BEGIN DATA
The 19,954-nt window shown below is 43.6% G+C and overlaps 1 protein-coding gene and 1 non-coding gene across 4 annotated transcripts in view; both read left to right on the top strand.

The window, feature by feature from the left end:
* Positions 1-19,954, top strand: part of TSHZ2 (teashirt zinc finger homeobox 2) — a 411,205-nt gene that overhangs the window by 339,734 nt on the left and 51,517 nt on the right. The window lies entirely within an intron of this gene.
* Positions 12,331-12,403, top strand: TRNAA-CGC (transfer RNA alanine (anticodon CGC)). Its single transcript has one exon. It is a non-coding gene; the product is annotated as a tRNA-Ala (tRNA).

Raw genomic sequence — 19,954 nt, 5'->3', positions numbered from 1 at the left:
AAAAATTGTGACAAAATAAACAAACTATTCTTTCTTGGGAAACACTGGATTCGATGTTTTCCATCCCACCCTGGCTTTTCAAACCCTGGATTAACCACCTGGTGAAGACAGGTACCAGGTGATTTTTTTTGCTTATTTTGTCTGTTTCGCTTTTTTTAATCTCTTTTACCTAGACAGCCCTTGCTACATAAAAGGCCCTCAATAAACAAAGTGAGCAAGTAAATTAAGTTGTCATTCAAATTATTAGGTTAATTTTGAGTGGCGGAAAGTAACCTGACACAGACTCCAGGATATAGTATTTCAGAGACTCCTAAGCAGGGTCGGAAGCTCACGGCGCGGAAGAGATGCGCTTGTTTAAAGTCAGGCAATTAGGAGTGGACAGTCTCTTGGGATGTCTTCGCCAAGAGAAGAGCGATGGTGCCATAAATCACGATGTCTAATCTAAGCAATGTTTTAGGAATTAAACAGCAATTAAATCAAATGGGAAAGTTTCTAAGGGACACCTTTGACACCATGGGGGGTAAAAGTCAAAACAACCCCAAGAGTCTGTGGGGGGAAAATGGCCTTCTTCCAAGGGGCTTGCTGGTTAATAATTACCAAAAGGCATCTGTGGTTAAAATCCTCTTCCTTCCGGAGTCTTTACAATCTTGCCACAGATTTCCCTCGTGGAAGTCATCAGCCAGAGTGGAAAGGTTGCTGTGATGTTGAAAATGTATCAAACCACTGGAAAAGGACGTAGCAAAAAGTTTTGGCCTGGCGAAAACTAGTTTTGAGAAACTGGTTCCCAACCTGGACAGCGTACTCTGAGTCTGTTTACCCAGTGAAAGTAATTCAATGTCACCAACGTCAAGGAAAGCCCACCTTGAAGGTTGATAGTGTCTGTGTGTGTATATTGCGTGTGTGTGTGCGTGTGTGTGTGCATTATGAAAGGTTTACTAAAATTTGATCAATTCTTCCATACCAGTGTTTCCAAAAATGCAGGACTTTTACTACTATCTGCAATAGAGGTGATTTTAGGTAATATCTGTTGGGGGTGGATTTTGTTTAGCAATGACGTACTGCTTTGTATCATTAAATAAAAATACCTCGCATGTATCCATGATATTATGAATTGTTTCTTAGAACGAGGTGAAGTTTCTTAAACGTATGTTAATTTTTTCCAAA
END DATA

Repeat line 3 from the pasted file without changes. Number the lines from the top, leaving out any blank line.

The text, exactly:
* Positions 1-19,954, top strand: part of TSHZ2 (teashirt zinc finger homeobox 2) — a 411,205-nt gene that overhangs the window by 339,734 nt on the left and 51,517 nt on the right. The window lies entirely within an intron of this gene.